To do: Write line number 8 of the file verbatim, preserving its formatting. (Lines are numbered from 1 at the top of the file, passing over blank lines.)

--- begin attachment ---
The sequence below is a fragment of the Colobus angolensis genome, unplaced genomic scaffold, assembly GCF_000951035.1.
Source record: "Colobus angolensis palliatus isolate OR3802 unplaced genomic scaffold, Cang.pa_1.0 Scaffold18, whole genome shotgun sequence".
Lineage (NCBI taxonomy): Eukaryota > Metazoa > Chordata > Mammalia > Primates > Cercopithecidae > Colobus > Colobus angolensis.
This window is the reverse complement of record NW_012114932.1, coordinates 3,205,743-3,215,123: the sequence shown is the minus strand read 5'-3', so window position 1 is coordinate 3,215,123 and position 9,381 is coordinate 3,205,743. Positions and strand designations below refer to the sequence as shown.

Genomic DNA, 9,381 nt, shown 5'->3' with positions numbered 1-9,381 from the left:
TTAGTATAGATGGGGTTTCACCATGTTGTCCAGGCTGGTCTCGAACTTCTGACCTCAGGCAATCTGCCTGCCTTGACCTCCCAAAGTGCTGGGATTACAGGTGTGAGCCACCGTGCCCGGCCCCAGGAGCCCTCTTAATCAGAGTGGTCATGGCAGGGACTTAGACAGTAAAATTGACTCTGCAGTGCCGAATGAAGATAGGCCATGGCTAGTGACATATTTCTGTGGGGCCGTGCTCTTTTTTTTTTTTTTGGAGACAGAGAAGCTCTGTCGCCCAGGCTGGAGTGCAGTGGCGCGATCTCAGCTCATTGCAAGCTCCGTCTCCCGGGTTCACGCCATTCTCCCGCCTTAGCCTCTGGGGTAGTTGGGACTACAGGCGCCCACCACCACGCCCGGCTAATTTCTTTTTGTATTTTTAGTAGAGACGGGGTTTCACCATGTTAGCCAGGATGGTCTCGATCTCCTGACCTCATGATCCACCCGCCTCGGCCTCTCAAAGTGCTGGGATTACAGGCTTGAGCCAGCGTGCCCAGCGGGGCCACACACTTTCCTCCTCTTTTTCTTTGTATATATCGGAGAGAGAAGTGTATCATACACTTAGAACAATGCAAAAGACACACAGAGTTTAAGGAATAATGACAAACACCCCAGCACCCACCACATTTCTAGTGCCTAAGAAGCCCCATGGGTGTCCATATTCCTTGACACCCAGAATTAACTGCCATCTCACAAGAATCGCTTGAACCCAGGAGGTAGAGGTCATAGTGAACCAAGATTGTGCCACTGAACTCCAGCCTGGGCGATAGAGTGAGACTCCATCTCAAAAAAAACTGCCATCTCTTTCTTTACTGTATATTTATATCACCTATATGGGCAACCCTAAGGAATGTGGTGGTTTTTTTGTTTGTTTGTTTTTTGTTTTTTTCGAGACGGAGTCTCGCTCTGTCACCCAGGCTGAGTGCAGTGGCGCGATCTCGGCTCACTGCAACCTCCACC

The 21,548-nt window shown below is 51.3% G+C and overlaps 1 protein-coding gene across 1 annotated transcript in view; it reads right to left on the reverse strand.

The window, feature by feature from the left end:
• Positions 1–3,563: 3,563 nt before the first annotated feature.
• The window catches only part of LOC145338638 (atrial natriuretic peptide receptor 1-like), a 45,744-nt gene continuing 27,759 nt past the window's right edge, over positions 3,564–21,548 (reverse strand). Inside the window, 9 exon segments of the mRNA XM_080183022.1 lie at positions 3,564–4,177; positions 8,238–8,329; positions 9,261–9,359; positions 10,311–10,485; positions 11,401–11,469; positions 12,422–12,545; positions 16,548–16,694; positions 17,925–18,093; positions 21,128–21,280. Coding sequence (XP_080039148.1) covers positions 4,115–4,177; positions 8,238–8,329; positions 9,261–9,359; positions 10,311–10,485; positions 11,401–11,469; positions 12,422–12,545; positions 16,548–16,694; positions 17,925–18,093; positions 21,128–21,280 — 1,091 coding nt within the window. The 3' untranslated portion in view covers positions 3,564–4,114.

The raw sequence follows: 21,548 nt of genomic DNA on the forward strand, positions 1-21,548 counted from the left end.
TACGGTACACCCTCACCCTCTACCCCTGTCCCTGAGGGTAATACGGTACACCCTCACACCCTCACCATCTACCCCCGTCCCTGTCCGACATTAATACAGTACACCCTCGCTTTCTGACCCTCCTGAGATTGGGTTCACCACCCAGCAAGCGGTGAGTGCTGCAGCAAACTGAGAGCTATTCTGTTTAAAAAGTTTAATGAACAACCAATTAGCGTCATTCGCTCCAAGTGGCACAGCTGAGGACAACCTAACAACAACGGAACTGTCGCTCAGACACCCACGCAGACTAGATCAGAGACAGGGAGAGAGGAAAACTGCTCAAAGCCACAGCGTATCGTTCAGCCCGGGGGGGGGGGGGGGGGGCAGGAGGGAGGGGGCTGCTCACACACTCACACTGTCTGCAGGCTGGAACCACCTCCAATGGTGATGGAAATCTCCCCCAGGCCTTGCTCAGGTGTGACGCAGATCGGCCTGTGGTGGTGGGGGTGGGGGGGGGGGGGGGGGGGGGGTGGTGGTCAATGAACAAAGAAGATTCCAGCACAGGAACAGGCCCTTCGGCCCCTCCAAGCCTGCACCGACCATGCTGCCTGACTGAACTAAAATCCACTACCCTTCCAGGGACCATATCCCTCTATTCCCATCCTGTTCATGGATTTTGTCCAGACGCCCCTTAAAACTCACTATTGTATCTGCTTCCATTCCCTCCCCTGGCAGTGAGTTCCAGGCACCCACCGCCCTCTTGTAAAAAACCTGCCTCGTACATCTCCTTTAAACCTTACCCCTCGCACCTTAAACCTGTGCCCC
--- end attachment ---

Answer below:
The window, feature by feature from the left end: